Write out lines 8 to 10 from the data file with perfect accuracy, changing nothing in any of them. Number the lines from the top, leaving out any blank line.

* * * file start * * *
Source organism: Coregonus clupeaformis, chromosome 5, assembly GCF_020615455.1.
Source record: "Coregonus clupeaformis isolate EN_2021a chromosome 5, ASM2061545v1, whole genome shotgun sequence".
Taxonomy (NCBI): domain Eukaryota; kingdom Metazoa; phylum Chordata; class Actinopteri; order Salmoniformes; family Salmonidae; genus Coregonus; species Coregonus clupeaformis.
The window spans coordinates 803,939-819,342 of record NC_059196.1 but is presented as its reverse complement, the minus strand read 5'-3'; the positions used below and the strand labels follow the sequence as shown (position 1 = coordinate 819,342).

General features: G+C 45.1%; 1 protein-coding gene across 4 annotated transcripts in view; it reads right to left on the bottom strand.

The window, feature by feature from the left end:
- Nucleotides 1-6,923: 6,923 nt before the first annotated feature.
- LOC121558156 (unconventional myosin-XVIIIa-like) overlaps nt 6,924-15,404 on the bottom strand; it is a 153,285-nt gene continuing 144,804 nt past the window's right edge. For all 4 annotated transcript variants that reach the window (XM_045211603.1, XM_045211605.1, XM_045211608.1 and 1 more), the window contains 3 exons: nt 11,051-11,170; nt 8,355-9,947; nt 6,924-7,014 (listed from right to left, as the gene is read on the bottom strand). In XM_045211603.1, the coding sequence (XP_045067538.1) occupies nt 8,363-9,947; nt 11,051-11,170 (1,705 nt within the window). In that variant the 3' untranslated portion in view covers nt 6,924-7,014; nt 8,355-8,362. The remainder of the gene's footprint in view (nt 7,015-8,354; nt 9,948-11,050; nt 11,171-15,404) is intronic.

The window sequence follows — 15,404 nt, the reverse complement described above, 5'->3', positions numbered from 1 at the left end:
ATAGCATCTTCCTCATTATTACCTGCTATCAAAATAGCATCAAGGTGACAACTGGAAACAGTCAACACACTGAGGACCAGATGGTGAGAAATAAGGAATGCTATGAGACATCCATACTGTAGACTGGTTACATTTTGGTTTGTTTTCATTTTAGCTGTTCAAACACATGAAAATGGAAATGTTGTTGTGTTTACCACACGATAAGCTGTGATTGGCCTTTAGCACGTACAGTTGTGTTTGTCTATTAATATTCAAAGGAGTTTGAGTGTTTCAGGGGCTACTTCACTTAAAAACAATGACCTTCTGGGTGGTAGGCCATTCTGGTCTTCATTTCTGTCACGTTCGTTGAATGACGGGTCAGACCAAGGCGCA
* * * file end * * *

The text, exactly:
- LOC121558156 (unconventional myosin-XVIIIa-like) overlaps nt 6,924-15,404 on the bottom strand; it is a 153,285-nt gene continuing 144,804 nt past the window's right edge. For all 4 annotated transcript variants that reach the window (XM_045211603.1, XM_045211605.1, XM_045211608.1 and 1 more), the window contains 3 exons: nt 11,051-11,170; nt 8,355-9,947; nt 6,924-7,014 (listed from right to left, as the gene is read on the bottom strand). In XM_045211603.1, the coding sequence (XP_045067538.1) occupies nt 8,363-9,947; nt 11,051-11,170 (1,705 nt within the window). In that variant the 3' untranslated portion in view covers nt 6,924-7,014; nt 8,355-8,362. The remainder of the gene's footprint in view (nt 7,015-8,354; nt 9,948-11,050; nt 11,171-15,404) is intronic.

The window sequence follows — 15,404 nt, the reverse complement described above, 5'->3', positions numbered from 1 at the left end:
ATAGCATCTTCCTCATTATTACCTGCTATCAAAATAGCATCAAGGTGACAACTGGAAACAGTCAACACACTGAGGACCAGATGGTGAGAAATAAGGAATGCTATGAGACATCCATACTGTAGACTGGTTACATTTTGGTTTGTTTTCATTTTAGCTGTTCAAACACATGAAAATGGAAATGTTGTTGTGTTTACCACACGATAAGCTGTGATTGGCCTTTAGCACGTACAGTTGTGTTTGTCTATTAATATTCAAAGGAGTTTGAGTGTTTCAGGGGCTACTTCACTTAAAAACAATGACCTTCTGGGTGGTAGGCCATTCTGGTCTTCATTTCTGTCACGTTCGTTGAATGACGGGTCAGACCAAGGCGCA